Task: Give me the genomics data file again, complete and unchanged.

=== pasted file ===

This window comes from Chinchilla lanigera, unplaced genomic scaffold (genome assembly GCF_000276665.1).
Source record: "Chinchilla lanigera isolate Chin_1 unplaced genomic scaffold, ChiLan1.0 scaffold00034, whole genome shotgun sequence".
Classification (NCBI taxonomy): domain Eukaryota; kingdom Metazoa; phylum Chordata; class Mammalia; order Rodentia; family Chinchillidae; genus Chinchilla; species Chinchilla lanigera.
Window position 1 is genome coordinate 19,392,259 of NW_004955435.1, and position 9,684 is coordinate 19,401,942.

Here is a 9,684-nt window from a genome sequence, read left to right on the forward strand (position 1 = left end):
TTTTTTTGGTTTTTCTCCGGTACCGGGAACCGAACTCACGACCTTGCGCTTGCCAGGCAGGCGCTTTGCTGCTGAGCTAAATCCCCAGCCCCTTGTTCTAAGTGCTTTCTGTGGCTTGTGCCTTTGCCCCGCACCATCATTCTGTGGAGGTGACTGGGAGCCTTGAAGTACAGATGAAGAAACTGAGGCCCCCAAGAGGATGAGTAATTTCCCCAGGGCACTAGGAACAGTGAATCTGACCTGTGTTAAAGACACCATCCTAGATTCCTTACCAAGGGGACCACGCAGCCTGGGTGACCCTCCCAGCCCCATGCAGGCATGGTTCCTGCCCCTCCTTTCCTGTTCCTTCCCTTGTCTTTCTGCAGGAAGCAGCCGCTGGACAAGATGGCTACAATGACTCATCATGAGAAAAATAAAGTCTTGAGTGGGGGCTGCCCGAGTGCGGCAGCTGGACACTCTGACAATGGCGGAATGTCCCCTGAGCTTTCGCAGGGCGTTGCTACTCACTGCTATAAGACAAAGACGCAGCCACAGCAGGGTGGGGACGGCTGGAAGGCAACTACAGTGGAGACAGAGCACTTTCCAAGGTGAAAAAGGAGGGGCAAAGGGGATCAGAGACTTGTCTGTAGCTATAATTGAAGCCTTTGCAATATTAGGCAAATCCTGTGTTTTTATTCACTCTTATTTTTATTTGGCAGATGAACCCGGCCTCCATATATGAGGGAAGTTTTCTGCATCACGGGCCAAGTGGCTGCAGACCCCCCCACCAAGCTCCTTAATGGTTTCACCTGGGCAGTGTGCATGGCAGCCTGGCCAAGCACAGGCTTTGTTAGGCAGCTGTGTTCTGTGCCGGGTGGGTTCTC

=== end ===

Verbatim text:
This window comes from Chinchilla lanigera, unplaced genomic scaffold (genome assembly GCF_000276665.1).
Source record: "Chinchilla lanigera isolate Chin_1 unplaced genomic scaffold, ChiLan1.0 scaffold00034, whole genome shotgun sequence".
Classification (NCBI taxonomy): domain Eukaryota; kingdom Metazoa; phylum Chordata; class Mammalia; order Rodentia; family Chinchillidae; genus Chinchilla; species Chinchilla lanigera.
Window position 1 is genome coordinate 19,392,259 of NW_004955435.1, and position 9,684 is coordinate 19,401,942.

Here is a 9,684-nt window from a genome sequence, read left to right on the forward strand (position 1 = left end):
TTTTTTTGGTTTTTCTCCGGTACCGGGAACCGAACTCACGACCTTGCGCTTGCCAGGCAGGCGCTTTGCTGCTGAGCTAAATCCCCAGCCCCTTGTTCTAAGTGCTTTCTGTGGCTTGTGCCTTTGCCCCGCACCATCATTCTGTGGAGGTGACTGGGAGCCTTGAAGTACAGATGAAGAAACTGAGGCCCCCAAGAGGATGAGTAATTTCCCCAGGGCACTAGGAACAGTGAATCTGACCTGTGTTAAAGACACCATCCTAGATTCCTTACCAAGGGGACCACGCAGCCTGGGTGACCCTCCCAGCCCCATGCAGGCATGGTTCCTGCCCCTCCTTTCCTGTTCCTTCCCTTGTCTTTCTGCAGGAAGCAGCCGCTGGACAAGATGGCTACAATGACTCATCATGAGAAAAATAAAGTCTTGAGTGGGGGCTGCCCGAGTGCGGCAGCTGGACACTCTGACAATGGCGGAATGTCCCCTGAGCTTTCGCAGGGCGTTGCTACTCACTGCTATAAGACAAAGACGCAGCCACAGCAGGGTGGGGACGGCTGGAAGGCAACTACAGTGGAGACAGAGCACTTTCCAAGGTGAAAAAGGAGGGGCAAAGGGGATCAGAGACTTGTCTGTAGCTATAATTGAAGCCTTTGCAATATTAGGCAAATCCTGTGTTTTTATTCACTCTTATTTTTATTTGGCAGATGAACCCGGCCTCCATATATGAGGGAAGTTTTCTGCATCACGGGCCAAGTGGCTGCAGACCCCCCCACCAAGCTCCTTAATGGTTTCACCTGGGCAGTGTGCATGGCAGCCTGGCCAAGCACAGGCTTTGTTAGGCAGCTGTGTTCTGTGCCGGGTGGGTTCTC